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Crude by rail shipments down by half as North Dakota oil production hits two-year low

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Oil Trains

A train makes its way along the tracks Oct. 6 near downtown Minneapolis.

Rail shipments of petroleum from Midwestern oil fields to East Coast refineries have plummeted as North Dakota’s oil production has fallen to a two-year low.

Production dropped below 1 million barrels per day for the first time in more than two years, officials said Thursday — yet another reminder that the drilling boom is over in the country’s No. 2 oil state due to the slump in world oil prices.

The state produced an average of 981,039 barrels of oil daily in August, down from 1.029 million in July, the state Department of Mineral Resources said. Oil production numbers typically lag at least two months.

Those numbers are reflected in the crude shipment data collected by the U.S. Energy Information Administration, which show rail shipments from the Midwestern region were down 49 percent from the previous year in July.

Shipments from the Midwest to the East Coast — which represent more than half of the region’s production and move over rail lines crossing Minnesota and Wisconsin — were down by similar numbers.

The 5.4 million barrels that traveled to East Coast refineries in July was even 15 percent lower than in July 2013 when production was on the rise and about 60 percent less than the peak volume in 2014.

That works out to fewer than three trains per day, about half the number that railroads reported to state officials in 2014.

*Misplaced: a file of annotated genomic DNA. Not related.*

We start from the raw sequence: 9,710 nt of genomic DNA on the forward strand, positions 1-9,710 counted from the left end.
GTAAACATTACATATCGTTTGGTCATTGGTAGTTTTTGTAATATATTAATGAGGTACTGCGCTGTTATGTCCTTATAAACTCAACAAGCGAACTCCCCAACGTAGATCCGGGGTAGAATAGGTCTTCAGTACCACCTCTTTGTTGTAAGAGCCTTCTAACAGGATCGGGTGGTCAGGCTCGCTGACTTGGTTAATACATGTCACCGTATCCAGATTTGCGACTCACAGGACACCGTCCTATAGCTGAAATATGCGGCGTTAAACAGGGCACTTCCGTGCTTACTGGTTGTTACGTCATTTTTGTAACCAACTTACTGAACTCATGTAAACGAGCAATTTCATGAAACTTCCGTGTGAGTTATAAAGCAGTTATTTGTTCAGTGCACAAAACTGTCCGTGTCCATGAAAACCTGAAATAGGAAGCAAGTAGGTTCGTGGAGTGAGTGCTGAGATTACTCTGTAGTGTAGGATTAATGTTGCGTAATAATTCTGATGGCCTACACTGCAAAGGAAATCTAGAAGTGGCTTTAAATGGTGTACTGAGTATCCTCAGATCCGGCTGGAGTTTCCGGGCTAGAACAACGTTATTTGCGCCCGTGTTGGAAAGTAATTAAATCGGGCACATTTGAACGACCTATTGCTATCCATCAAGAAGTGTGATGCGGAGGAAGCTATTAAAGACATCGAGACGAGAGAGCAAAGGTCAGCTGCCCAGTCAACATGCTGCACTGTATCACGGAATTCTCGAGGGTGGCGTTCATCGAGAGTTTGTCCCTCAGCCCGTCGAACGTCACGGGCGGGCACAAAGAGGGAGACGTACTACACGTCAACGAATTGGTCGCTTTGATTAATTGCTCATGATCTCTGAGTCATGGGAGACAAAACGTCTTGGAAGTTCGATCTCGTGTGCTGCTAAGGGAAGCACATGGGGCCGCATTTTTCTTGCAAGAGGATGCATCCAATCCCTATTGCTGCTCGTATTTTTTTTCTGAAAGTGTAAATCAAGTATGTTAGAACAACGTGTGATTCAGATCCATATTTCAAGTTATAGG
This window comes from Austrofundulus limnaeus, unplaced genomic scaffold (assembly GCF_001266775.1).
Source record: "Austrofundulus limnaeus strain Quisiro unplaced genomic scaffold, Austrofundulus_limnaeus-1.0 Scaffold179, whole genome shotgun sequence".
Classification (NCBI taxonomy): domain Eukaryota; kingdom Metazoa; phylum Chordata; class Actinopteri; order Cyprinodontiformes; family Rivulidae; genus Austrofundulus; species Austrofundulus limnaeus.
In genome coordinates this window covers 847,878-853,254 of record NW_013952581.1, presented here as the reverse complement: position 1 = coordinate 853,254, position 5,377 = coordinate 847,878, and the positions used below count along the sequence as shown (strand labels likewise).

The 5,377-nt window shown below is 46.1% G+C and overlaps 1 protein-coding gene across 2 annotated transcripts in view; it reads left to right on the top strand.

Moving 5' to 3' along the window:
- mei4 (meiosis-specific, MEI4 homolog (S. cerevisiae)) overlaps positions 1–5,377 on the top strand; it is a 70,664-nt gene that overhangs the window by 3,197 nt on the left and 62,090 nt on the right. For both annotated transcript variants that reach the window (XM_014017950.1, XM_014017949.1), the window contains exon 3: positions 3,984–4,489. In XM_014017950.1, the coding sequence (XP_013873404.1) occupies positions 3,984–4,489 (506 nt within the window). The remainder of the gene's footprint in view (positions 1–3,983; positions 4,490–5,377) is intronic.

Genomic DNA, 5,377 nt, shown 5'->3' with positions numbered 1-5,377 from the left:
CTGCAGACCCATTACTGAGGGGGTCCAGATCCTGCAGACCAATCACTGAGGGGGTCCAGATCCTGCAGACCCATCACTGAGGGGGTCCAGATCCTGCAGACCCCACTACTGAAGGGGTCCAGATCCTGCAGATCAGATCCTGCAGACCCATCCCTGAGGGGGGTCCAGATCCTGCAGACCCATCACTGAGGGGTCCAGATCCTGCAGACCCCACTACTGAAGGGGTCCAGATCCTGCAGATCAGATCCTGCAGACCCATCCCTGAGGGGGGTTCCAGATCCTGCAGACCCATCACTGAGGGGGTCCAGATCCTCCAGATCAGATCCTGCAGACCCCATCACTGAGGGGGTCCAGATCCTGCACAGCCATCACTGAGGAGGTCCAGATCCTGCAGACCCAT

BNSF, which hauls the majority of crude oil through Wisconsin, notified state authorities in August that an average of 14 oil unit trains per week are rolling on its tracks along the Mississippi River. 

Canadian Pacific has not filed any updates since December 2014, when it reported an average of nine trains per week running through La Crosse County.

North Dakota celebrated when its Bakken oil fields first surpassed the 1 million-barrel-per-day mark in April 2014, on the way to a record in December 2014 of 1.22 million barrels daily. But low oil prices have dried up investments for drilling new wells that would counter declining production from older wells, North Dakota Petroleum Council President Ron Ness said.

“We will see a turnaround when we get oil prices that inspire investment and capitalization back into the Bakken,” Ness said. “Until we see that, we’re probably going to continue to decline to some extent.”

There were 33 drill rigs operating in North Dakota’s oil patch Thursday, down from a high of 218 in May 2012. However, the number of producing wells reached an all-time high of 13,289. The state also produced 1.64 billion cubic feet of natural gas per day in August, down from 1.69 billion cubic feet daily in July.

North Dakota crude fetched $39.75 per barrel as of Thursday. While oil prices are higher than in August and September, they’re still far below the record of $136.29 in 2008. World oil prices have gained about 15 percent since OPEC nations announced last month that it would cut their daily production, but international prices are still about half of what they were in the summer of 2014.

The continued decline in oil revenues led North Dakota’s Legislature to order up fresh spending cuts for most state agencies to help address a $310 million shortfall in the state budget. That was on top of cuts Gov. Jack Dalrymple ordered in February due to a $1.1 billion shortfall.

Ness said the news isn’t all bad: North Dakota hasn’t budged from the runner-up oil producers spot, behind only Texas, and it’s one of four states to have ever put out 1 million barrels per day.

The Bakken formation remains a “world class resource,” he said, noting that it supports tens of thousands of jobs and that the efficiency of newly drilled wells has grown substantially higher over the past couple years.

“We’ll be back,” he predicted. “We’ll be able to reach this million barrel milestone again, hopefully in the near future.”


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